MIT want to make $12 Apple II clone

Eric Smith eric at
Wed Aug 6 16:12:07 CDT 2008

I wrote:
> That was one of the major criticisms of the OLPC, but hte critics
> didn't understand that the OLPC with suitable software and e-texts
> was a LESS EXPENSIVE replacement for textbooks.

der Mouse wrote:
> I'm not convinced that is actually true.  I'm perfectly ready to
> believe it's true if you consider only up-front monetary costs, but
> there are a lot of other costs involved, such as the failure modes (one
> failure in a relatively fragile bit of electronics and _all_ your texts
> go poof, to name just one problem), the lack of separability (you can
> read at most one of those texts at a time, no matter how many people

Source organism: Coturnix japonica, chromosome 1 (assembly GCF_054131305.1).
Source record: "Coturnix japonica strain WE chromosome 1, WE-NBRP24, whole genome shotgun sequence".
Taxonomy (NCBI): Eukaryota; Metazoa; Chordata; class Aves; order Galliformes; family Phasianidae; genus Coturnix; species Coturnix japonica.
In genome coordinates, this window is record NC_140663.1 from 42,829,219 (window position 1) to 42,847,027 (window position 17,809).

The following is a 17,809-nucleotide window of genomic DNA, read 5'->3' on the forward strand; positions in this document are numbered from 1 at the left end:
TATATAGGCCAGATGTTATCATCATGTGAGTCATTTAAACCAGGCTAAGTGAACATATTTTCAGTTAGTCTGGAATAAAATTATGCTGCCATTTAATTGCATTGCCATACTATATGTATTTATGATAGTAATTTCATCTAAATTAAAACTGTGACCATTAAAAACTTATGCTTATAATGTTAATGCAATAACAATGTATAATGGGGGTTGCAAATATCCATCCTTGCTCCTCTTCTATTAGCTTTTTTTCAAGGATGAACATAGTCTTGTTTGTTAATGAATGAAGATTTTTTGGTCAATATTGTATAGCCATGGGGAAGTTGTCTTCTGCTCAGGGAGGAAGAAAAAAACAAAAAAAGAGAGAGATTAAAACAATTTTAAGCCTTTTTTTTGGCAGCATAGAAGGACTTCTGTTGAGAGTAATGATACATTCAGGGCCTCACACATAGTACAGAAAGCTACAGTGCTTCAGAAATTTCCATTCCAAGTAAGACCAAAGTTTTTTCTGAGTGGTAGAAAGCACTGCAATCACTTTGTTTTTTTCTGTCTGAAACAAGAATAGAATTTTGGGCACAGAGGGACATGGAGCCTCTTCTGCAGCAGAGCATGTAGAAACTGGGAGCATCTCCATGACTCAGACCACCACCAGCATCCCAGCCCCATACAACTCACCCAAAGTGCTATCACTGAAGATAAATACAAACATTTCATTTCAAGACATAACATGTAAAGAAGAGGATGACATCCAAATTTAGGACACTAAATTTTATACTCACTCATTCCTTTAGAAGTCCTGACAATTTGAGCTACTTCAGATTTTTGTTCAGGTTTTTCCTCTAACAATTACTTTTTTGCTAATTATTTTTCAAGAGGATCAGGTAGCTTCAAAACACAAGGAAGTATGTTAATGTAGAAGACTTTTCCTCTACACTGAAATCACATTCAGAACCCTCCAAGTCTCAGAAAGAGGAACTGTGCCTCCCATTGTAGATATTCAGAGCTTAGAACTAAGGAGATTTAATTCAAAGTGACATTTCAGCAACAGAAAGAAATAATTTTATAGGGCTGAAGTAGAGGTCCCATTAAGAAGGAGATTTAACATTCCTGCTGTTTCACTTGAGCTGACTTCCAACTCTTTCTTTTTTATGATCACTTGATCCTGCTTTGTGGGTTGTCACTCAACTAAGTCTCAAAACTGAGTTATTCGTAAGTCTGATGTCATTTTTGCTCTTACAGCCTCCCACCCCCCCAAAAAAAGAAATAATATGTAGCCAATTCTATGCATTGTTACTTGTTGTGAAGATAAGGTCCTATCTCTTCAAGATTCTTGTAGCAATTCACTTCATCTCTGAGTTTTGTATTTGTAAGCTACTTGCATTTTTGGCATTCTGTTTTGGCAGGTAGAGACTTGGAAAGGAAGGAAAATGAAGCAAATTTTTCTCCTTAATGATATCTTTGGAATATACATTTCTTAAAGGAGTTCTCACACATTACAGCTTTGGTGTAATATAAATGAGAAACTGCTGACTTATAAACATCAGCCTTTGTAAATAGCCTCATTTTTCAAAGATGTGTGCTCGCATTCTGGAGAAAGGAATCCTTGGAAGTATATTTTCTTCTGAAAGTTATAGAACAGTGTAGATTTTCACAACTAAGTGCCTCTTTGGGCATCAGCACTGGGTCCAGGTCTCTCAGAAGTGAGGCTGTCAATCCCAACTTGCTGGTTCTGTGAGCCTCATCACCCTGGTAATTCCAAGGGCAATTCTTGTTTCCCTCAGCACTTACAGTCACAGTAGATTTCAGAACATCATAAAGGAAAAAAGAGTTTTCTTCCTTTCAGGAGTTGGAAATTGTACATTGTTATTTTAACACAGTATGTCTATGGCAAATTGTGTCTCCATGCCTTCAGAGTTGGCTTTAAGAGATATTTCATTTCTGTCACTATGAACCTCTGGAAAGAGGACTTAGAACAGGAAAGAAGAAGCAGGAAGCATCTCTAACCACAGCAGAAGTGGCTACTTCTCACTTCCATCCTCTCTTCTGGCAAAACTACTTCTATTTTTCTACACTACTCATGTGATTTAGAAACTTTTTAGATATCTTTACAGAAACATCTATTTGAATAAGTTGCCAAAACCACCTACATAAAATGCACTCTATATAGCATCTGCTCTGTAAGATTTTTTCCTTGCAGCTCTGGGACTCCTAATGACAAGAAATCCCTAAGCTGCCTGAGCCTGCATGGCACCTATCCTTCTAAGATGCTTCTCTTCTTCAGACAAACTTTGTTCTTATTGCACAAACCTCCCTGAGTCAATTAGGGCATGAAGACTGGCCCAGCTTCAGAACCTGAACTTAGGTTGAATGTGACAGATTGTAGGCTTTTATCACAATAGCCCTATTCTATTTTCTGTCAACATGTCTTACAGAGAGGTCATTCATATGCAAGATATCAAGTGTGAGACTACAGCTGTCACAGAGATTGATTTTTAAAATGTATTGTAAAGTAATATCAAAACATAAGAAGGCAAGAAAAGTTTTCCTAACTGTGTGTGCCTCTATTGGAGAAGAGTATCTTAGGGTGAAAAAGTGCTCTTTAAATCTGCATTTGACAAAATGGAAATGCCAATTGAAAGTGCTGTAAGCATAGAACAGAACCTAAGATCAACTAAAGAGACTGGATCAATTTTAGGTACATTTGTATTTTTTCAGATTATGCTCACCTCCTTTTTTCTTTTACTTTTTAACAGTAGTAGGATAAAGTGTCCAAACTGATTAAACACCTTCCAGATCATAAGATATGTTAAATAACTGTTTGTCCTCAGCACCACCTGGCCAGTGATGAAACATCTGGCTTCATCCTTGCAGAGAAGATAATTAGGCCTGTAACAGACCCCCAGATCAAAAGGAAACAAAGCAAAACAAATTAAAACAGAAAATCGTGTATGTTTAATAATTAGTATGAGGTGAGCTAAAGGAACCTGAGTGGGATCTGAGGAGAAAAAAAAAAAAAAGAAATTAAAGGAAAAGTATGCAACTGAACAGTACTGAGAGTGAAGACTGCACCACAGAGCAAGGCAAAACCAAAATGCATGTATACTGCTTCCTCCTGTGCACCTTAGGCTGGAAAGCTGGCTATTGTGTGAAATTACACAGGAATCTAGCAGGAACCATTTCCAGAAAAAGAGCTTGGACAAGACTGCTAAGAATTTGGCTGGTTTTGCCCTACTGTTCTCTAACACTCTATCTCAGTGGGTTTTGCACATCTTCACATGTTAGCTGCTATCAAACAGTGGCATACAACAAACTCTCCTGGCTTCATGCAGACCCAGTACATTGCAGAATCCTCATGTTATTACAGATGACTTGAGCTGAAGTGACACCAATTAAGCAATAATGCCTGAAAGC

> are available), and support infrastructure needed (a book can be taken
> almost anywhere, without anything additional, and still work; a
> computer needs, at a minimum, a source of electrical power).

The failure rate was included in the cost analysis.  Yes, that does push 
the per unit price above the initial $188, but it is *still* lower than 
the cost of paper textbooks.

That's also one of the main reasons why Mary Lou Jepsen invented the 
display that has a color mode AND a sunlight-readable high-contrast B&W 
mode.  Textbooks (electronic or otherwise) are no good if you can't 
actually read them, and a normal laptop display isn't really adequate.


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